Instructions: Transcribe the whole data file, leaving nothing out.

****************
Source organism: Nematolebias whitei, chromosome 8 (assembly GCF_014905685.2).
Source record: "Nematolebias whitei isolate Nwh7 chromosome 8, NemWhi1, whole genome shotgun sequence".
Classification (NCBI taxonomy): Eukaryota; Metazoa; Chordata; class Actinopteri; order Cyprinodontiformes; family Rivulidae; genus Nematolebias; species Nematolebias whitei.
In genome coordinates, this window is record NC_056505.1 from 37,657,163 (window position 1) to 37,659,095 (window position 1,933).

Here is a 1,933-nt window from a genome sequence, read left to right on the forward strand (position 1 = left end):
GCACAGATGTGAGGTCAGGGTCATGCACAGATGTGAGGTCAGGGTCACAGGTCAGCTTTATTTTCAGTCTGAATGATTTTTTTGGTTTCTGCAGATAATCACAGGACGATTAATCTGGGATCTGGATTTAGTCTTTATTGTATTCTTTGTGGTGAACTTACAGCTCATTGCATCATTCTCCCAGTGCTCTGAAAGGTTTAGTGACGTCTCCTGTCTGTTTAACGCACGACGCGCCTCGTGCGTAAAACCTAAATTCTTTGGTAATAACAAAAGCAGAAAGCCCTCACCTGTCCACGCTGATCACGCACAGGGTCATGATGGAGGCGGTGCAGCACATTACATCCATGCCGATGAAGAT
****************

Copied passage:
Source organism: Nematolebias whitei, chromosome 8 (assembly GCF_014905685.2).
Source record: "Nematolebias whitei isolate Nwh7 chromosome 8, NemWhi1, whole genome shotgun sequence".
Classification (NCBI taxonomy): Eukaryota; Metazoa; Chordata; class Actinopteri; order Cyprinodontiformes; family Rivulidae; genus Nematolebias; species Nematolebias whitei.
In genome coordinates, this window is record NC_056505.1 from 37,657,163 (window position 1) to 37,659,095 (window position 1,933).

Here is a 1,933-nt window from a genome sequence, read left to right on the forward strand (position 1 = left end):
GCACAGATGTGAGGTCAGGGTCATGCACAGATGTGAGGTCAGGGTCACAGGTCAGCTTTATTTTCAGTCTGAATGATTTTTTTGGTTTCTGCAGATAATCACAGGACGATTAATCTGGGATCTGGATTTAGTCTTTATTGTATTCTTTGTGGTGAACTTACAGCTCATTGCATCATTCTCCCAGTGCTCTGAAAGGTTTAGTGACGTCTCCTGTCTGTTTAACGCACGACGCGCCTCGTGCGTAAAACCTAAATTCTTTGGTAATAACAAAAGCAGAAAGCCCTCACCTGTCCACGCTGATCACGCACAGGGTCATGATGGAGGCGGTGCAGCACATTACATCCATGCCGATGAAGAT